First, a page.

Mountain guide

Image credit: Kyle Christy
Date:1 January 2011 Tags:

After he graduated from university, John Race considered law school – but an expedition to the Himalayas’ Shishapangma Mountain changed the course of his career. Since then, the alpine guide has led trips up Denali and Everest and retraced explorer Ernest Shackleton’s route across South Georgia Island on skis. Race plans all the trips he guides and provides medical care en route. He advises novice climbers to take it one day at a time. “The biggest goals are too big to digest at once,” he says. “Those who stand on top aren’t always the most talented, but they’re the most dogged.”
By Emily Haile

Name: John Race
Age: 41
Years on job: 22

1. Avalanche beacon
This 380-gram Tracker DTS avalanche beacon pulses at 457 kHz, the standard international frequency. If a climber gets buried, group members switch their own beacons to receive the signal and begin searching. The first quarter of an hour is crucial for survival. After that, “things get pretty grim”, Race says.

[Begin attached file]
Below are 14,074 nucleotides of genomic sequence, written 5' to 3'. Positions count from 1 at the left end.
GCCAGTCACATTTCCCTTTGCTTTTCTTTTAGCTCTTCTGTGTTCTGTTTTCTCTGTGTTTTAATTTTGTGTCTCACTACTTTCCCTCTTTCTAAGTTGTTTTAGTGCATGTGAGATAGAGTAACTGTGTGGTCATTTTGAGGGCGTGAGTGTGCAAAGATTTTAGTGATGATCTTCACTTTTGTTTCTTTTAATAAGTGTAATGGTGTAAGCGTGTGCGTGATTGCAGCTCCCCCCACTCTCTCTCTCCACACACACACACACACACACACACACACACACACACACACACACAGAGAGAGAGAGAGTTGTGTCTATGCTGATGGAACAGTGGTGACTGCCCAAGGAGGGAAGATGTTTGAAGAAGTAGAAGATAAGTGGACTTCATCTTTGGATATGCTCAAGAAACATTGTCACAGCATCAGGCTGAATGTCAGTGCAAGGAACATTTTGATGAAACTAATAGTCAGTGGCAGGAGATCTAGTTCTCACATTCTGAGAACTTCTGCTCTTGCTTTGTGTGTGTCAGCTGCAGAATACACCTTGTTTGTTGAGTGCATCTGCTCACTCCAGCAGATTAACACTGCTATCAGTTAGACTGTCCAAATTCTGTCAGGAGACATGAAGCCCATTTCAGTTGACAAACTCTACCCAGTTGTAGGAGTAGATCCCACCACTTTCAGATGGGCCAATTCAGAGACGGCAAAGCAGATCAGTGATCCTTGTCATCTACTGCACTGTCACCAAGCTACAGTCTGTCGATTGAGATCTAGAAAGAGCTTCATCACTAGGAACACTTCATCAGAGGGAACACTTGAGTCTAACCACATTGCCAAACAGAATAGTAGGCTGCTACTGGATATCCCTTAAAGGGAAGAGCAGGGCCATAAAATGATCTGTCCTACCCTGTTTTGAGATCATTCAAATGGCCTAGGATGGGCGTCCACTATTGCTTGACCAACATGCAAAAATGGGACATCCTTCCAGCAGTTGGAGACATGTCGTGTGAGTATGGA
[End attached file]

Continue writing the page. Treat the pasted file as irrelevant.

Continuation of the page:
2. Ice tool
The Petzl Nomic Leashless Ice Climbing Tool has a steel pick and an aluminium-alloy shaft. “You could stick it in a crack and stand on it, and you’re not gonna break it,” Race says. Strong and versatile, it allows for dry-tooling – navigating dry, rocky patches – as well as vertical climbing on ice.

3. Oximeter
Race carries a Nonin Medical oximeter – which measures blood-oxygen saturation and pulse rate – on all high-altitude expeditions. The device operates in temperatures down to minus 30. When a team member’s oxygen levels drop, Race may mandate a retreat to lower altitudes.

4. Skis
Race owns six pairs of skis for snow conditions from deep powder to breakable crust, but the G3 Spitfires are the best all-purpose skis in his collection. They perform well on downhills and, at 3,5 kg per pair, are light enough to make ascents comfortable. “It’s not an outrageously sexy ski,” he says, “but it’s super-reliable.”